There were two figures who stood, invisibly but powerfully, behind Michelle Obama as she gave her speech last night. Two women, generations apart, speaking through a third.
The first was Eleanor Roosevelt, who invented the concept of the modern first lady, and who in fact operated at a level of personal involvement and passion that has still been unequalled. (Mrs. Roosevelt gave 348 press conferences of her own, at which no male reporters were allowed.)
The second was Oprah Winfrey, who became the first African-American celebrity to command vast cultural attention -- and achieve enormous influence -- by using her personal story as an inspirational vehicle that encouraged others to accept and overcome their own struggles.
Mrs. Obama's speech deftly wove together the leadership role of the first lady as created by Mrs. Roosevelt, and the culture of introspection, emotion, and confessional drama that was the daily conversation on Oprah's couch. Of course, the role of race can't be ignored in this confluence of influence; Eleanor Roosevelt was a famous fighter for the rights of African-Americans. Oprah, of course, used to be the most famous black woman in the world.
The combination of these two strands -- and the emotional self-confidence of the second would not have not possible without the pathfinding courage of the first -- is the reason the speech was rapturously received by some, and well-accepted by others. As E. J. Dionne Jr. noted in the Washington Post: "As a general matter, her speech was a big hit: good enough that even Fox News was kind to her."
Mrs. Obama began by recounting her travels across America. Eleanor Roosevelt was the first wife of a president to travel and make speeches on her own. The first lady spoke of "teachers in a near-bankrupt school district who vowed to keep teaching without pay" and "people who become heroes at a moment's notice... flying across the country to put out a fire."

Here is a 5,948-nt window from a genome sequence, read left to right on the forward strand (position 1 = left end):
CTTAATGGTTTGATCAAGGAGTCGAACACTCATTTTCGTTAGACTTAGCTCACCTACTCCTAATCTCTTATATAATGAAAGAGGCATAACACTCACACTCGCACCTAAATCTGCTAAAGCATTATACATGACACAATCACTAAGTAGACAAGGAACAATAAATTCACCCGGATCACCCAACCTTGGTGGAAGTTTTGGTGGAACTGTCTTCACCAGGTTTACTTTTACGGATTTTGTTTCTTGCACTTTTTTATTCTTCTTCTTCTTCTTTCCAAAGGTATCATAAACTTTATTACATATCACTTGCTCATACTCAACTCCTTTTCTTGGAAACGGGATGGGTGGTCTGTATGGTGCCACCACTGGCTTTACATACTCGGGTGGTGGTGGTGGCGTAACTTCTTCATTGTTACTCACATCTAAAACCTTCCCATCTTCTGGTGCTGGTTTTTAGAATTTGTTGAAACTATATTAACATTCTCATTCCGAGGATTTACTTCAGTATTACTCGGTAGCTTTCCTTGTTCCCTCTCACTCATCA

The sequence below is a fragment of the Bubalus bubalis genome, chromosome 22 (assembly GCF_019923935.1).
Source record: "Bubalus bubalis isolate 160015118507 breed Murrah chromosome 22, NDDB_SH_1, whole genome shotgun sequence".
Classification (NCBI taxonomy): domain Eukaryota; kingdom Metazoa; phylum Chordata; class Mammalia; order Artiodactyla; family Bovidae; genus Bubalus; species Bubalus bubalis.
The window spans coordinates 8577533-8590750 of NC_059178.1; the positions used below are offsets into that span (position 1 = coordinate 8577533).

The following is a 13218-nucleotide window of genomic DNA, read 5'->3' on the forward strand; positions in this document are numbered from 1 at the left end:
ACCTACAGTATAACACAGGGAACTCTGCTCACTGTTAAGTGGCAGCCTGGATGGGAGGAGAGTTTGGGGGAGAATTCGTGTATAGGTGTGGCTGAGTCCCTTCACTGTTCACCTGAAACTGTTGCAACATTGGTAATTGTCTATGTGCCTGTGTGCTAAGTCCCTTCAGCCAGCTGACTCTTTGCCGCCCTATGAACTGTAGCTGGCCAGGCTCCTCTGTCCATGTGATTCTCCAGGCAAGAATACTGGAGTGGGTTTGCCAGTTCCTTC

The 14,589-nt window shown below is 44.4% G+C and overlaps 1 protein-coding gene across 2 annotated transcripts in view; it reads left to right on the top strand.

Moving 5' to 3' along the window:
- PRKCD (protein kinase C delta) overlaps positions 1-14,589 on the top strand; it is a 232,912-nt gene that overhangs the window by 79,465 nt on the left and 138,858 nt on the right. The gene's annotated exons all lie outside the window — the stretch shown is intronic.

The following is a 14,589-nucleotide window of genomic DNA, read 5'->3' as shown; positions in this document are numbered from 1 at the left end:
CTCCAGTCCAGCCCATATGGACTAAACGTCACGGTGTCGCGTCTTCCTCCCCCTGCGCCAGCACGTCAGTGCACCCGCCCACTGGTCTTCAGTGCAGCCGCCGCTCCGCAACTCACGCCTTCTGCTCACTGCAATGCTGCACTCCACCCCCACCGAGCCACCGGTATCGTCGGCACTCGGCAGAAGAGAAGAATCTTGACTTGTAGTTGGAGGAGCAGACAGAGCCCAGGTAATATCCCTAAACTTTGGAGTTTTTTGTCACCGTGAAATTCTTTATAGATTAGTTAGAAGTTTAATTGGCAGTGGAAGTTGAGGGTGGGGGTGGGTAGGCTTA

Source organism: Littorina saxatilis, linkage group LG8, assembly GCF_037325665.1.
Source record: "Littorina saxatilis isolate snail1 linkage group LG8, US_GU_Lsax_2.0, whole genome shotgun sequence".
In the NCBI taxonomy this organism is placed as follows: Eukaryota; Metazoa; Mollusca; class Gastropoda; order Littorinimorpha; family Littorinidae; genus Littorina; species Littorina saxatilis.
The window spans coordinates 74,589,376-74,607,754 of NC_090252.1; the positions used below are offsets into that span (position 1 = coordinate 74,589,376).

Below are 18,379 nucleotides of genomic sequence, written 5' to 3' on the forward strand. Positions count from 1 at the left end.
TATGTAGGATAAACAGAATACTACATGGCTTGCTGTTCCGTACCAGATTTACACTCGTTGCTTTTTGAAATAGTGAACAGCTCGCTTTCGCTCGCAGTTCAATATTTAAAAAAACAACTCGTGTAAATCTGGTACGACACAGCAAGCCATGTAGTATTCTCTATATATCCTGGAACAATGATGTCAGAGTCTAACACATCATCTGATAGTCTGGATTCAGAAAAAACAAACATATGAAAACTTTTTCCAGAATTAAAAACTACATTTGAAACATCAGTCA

That was her Rooseveltian syntax. Then she pivoted directly to the Winfreyian; she spoke, from a mother's point-of-view, about bringing up her daughters in the White House.
"While I believed deeply in my husband's vision for this country... and I was certain he would make an extraordinary president... like any mother, I was worried about what it would mean for our girls if he got that chance."
Then she goes full-on Oprah schmaltz:
"So when people ask me whether being in the White House has changed my husband, I can honestly say that when it comes to his character, and his convictions, and his heart, Barack Obama is still the same man I fell in love with all those years ago...
...I didn't think it was possible, but today, I love my husband even more than I did four years ago...even more than I did 23 years ago, when we first met."
Woven into this were moving vignettes of her father's physical struggles with MS, and his extraordinary work ethic. This was both a spoken and unspoken rejoinder to the Republican attack on her husband for "gutting" the work requirement for welfare recipients. How could anyone whose father valued work so much, be married to someone who values work so little, she implicitly declared.
"...every morning, I watched my father wake up with a smile, grab his walker, prop himself up against the bathroom sink, and slowly shave and button his uniform.
And when he returned home after a long day's work, my brother and I would stand at the top of the stairs to our little apartment, patiently waiting to greet him... watching as he reached down to lift one leg, and then the other, to slowly climb his way into our arms."